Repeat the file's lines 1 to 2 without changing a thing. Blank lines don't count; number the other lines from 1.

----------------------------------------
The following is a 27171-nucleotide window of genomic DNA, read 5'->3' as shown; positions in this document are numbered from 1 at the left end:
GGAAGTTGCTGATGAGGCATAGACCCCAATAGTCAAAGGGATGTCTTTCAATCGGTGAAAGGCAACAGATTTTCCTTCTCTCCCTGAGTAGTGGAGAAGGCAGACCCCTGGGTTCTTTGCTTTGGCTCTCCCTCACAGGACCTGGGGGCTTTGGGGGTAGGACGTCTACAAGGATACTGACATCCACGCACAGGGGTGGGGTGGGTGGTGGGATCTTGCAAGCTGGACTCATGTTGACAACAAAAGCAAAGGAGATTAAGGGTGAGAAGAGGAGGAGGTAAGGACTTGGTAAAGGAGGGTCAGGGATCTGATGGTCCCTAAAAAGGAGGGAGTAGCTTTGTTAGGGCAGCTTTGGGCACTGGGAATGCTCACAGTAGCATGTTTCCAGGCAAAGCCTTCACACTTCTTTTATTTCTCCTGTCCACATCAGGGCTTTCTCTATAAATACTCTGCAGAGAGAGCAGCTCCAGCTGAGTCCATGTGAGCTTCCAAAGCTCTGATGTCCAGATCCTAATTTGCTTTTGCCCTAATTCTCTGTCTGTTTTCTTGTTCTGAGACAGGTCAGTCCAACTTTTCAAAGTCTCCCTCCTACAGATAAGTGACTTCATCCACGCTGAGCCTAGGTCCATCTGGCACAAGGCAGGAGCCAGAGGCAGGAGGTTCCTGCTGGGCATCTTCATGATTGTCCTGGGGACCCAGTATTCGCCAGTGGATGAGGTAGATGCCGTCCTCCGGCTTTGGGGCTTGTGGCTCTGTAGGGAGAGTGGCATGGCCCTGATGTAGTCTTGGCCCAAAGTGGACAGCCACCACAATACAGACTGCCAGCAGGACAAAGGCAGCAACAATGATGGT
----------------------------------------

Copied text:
The following is a 27171-nucleotide window of genomic DNA, read 5'->3' as shown; positions in this document are numbered from 1 at the left end:
GGAAGTTGCTGATGAGGCATAGACCCCAATAGTCAAAGGGATGTCTTTCAATCGGTGAAAGGCAACAGATTTTCCTTCTCTCCCTGAGTAGTGGAGAAGGCAGACCCCTGGGTTCTTTGCTTTGGCTCTCCCTCACAGGACCTGGGGGCTTTGGGGGTAGGACGTCTACAAGGATACTGACATCCACGCACAGGGGTGGGGTGGGTGGTGGGATCTTGCAAGCTGGACTCATGTTGACAACAAAAGCAAAGGAGATTAAGGGTGAGAAGAGGAGGAGGTAAGGACTTGGTAAAGGAGGGTCAGGGATCTGATGGTCCCTAAAAAGGAGGGAGTAGCTTTGTTAGGGCAGCTTTGGGCACTGGGAATGCTCACAGTAGCATGTTTCCAGGCAAAGCCTTCACACTTCTTTTATTTCTCCTGTCCACATCAGGGCTTTCTCTATAAATACTCTGCAGAGAGAGCAGCTCCAGCTGAGTCCATGTGAGCTTCCAAAGCTCTGATGTCCAGATCCTAATTTGCTTTTGCCCTAATTCTCTGTCTGTTTTCTTGTTCTGAGACAGGTCAGTCCAACTTTTCAAAGTCTCCCTCCTACAGATAAGTGACTTCATCCACGCTGAGCCTAGGTCCATCTGGCACAAGGCAGGAGCCAGAGGCAGGAGGTTCCTGCTGGGCATCTTCATGATTGTCCTGGGGACCCAGTATTCGCCAGTGGATGAGGTAGATGCCGTCCTCCGGCTTTGGGGCTTGTGGCTCTGTAGGGAGAGTGGCATGGCCCTGATGTAGTCTTGGCCCAAAGTGGACAGCCACCACAATACAGACTGCCAGCAGGACAAAGGCAGCAACAATGATGGT